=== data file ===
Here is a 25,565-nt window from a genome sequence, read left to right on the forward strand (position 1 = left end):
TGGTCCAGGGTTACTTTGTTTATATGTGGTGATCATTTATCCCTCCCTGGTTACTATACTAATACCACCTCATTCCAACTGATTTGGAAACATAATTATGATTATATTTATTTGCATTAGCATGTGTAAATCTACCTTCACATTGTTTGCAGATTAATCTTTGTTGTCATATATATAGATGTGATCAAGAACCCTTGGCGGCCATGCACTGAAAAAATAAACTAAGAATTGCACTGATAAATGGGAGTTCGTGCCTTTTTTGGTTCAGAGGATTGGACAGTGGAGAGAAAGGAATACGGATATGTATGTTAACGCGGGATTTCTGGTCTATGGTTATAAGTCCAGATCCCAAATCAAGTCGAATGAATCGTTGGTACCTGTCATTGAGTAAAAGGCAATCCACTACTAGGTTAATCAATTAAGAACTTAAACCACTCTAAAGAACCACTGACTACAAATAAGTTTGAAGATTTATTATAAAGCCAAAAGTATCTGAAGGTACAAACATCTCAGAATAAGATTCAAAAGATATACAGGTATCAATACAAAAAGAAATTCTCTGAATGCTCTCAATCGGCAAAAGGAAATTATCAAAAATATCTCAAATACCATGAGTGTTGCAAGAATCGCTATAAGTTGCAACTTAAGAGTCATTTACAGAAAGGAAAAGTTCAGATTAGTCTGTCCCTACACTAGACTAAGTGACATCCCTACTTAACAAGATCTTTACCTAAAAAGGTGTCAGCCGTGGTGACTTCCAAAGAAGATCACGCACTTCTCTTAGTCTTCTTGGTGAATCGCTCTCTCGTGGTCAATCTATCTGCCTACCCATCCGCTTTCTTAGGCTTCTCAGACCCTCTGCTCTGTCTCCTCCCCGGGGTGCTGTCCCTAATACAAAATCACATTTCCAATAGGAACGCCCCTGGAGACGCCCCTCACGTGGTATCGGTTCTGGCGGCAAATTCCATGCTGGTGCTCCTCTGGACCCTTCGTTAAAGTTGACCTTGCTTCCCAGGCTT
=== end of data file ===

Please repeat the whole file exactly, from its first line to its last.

Here is a 25,565-nt window from a genome sequence, read left to right on the forward strand (position 1 = left end):
TGGTCCAGGGTTACTTTGTTTATATGTGGTGATCATTTATCCCTCCCTGGTTACTATACTAATACCACCTCATTCCAACTGATTTGGAAACATAATTATGATTATATTTATTTGCATTAGCATGTGTAAATCTACCTTCACATTGTTTGCAGATTAATCTTTGTTGTCATATATATAGATGTGATCAAGAACCCTTGGCGGCCATGCACTGAAAAAATAAACTAAGAATTGCACTGATAAATGGGAGTTCGTGCCTTTTTTGGTTCAGAGGATTGGACAGTGGAGAGAAAGGAATACGGATATGTATGTTAACGCGGGATTTCTGGTCTATGGTTATAAGTCCAGATCCCAAATCAAGTCGAATGAATCGTTGGTACCTGTCATTGAGTAAAAGGCAATCCACTACTAGGTTAATCAATTAAGAACTTAAACCACTCTAAAGAACCACTGACTACAAATAAGTTTGAAGATTTATTATAAAGCCAAAAGTATCTGAAGGTACAAACATCTCAGAATAAGATTCAAAAGATATACAGGTATCAATACAAAAAGAAATTCTCTGAATGCTCTCAATCGGCAAAAGGAAATTATCAAAAATATCTCAAATACCATGAGTGTTGCAAGAATCGCTATAAGTTGCAACTTAAGAGTCATTTACAGAAAGGAAAAGTTCAGATTAGTCTGTCCCTACACTAGACTAAGTGACATCCCTACTTAACAAGATCTTTACCTAAAAAGGTGTCAGCCGTGGTGACTTCCAAAGAAGATCACGCACTTCTCTTAGTCTTCTTGGTGAATCGCTCTCTCGTGGTCAATCTATCTGCCTACCCATCCGCTTTCTTAGGCTTCTCAGACCCTCTGCTCTGTCTCCTCCCCGGGGTGCTGTCCCTAATACAAAATCACATTTCCAATAGGAACGCCCCTGGAGACGCCCCTCACGTGGTATCGGTTCTGGCGGCAAATTCCATGCTGGTGCTCCTCTGGACCCTTCGTTAAAGTTGACCTTGCTTCCCAGGCTT